Closing Address by Minister Seán Kyne T.D., Minister of State for Community Development, Natural Resources and Digital Development at Social Innovation Fund Ireland Animate Awards Medtronic Customer Innovation Centre, Parkmore, Galway.

Department of Rural and Community Development.

20th November, 2017.


As a member of Government, there are times when you have to counteract  pessimism, cast around for solutions and deliberately concentrate on the positive. And then, on evenings such as this, you find yourself blown away by the sheer quality of ideas and innovative solutions that are germinating in all corners of the country. Solutions to social challenges which we can all help trigger and grow.

Congratulations to all the winners here this evening and to all who participated in the ANIMATE programme.

I would also like to commend Basil Geoghegan and Emer Hunt for their support of the Dedicated Animate Award won by the Not So Different programme, based in Coolock, Dublin.  A fantastic programme which will address barriers to education and employment as well as isolation and low self-esteem experienced by people on the autism spectrum and their families.

And, of course, a huge vote of thanks to Medtronic, for their altruistic support of the Healthy Community Awards and who, because of their generosity and  social regard, enable us to be here this evening.  And to be in a position to  reward the nine winning projects which promote good health and wellbeing, and healthy lives for all.

Medtronic’s partnership with Social Innovation Fund Ireland is a shining example of how companies can bring funds and so much more to support communities. There is no doubt that hard cash is a vital element in growing social innovations, but it is also clear that mentoring, expertise and leadership are just as important to their development.

Social Innovation Fund Ireland, became operational in late 2014 from one of the four key recommendations from the Forum on Philanthropy and Fundraising. The Forum set out a vision of how the unique contribution of philanthropy and strategic charitable fundraising to Irish society could be reinforced, properly understood and valued.

We in Government take social innovation very seriously. So much so that it is embedded in the Programme for a Partnership Government that, through Social Innovation Fund Ireland, we will seek to raise a minimum of €50million to provide growth capital to Ireland’s best social projects and innovators and target solutions to some of our most critical social issues. Within this framework, every Euro donated in private giving is matched by a Euro from Government.

Together, we are working to make communities in Ireland happier, healthier and more inclusive. Whilst all the time being ably and professionally facilitated and steered (maybe even gently pushed?) by Deirdre Mortell and her team in the Social Innovation Fund Ireland.

And I am delighted to have the opportunity, here this evening, to acknowledge  your  good work and to congratulate you on the many programmes you are  spearheading, all for the betterment of communities, the economy and the environment.

The variety and scope, and indeed the geographical spread, of the winning projects here this evening perhaps paints a better picture, than any Government report, of the challenges being faced by our citizens every day. And crucially how the solutions are out there too if we work together to harness the innovative talent and generosity of spirit that abounds in our communities and in the corporate sector.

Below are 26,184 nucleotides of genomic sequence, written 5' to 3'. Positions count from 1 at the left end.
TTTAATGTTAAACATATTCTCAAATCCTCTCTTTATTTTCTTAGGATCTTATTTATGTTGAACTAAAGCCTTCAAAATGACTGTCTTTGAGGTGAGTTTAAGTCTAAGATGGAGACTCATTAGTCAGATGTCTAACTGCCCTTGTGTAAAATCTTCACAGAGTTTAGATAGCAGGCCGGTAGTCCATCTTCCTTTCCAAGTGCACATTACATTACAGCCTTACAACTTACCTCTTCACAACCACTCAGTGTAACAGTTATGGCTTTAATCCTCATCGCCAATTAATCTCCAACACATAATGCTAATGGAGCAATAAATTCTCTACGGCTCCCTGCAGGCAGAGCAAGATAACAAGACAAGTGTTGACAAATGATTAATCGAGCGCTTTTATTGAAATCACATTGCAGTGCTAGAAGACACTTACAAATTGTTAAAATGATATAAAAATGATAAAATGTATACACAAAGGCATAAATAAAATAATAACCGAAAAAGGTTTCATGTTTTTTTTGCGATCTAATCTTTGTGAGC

The ANIMATE Programme is a great example of the power of partnership and co-operation as we look at innovative solutions for social challenges.  This programme supports innovative early stage ideas to help them get off the ground, so to speak. The winners of an earlier Animate programme have all developed further, helped, in no small part, by the work of Social Innovation Fund Ireland.

Government, business and the social sector coming together to support innovation and share resources is a uniquely effective way to create opportunity and sustainable solutions for society’s benefit and well being.

Innovation involves challenging the status quo and taking new approaches. It requires focus on solutions that are capable of having widespread impact. Workable solutions! We are extremely fortunate in Ireland to have people ready and willing to do this. You are these people!

Henry Ford once said:

 ‘A business that makes nothing but money is a poor kind of business’.

In that context I would also like to commend the organisations and social enterprises which are delivering an immediate positive social impact to the community. Our Programme for Partnership Government includes a commitment to develop a vibrant and effective social enterprise sector. The Action Plan for Jobs recognises that all parts of society and of the community can share in, and contribute to, our economic renewal. In particular the Action Plan noted that there is a strong social enterprise base in Ireland, which has significant potential for job creation.

The work of bodies such as Social Innovation Fund Ireland and the examples of the awardees here today provide a valuable opportunity for us to stand back and take a critical look at the world in which we live. And in meaningful partnership, to creatively explore ways to improve our communities, protect our environment and create sustainable employment.

Once again, I would like to convey my congratulations to all the awardees and to say it is very gratifying to be in a position to support such originality and innovation.  Especially when these qualities are applied to finding workable and sustainable solutions for a broad and very topical spectrum of social issues.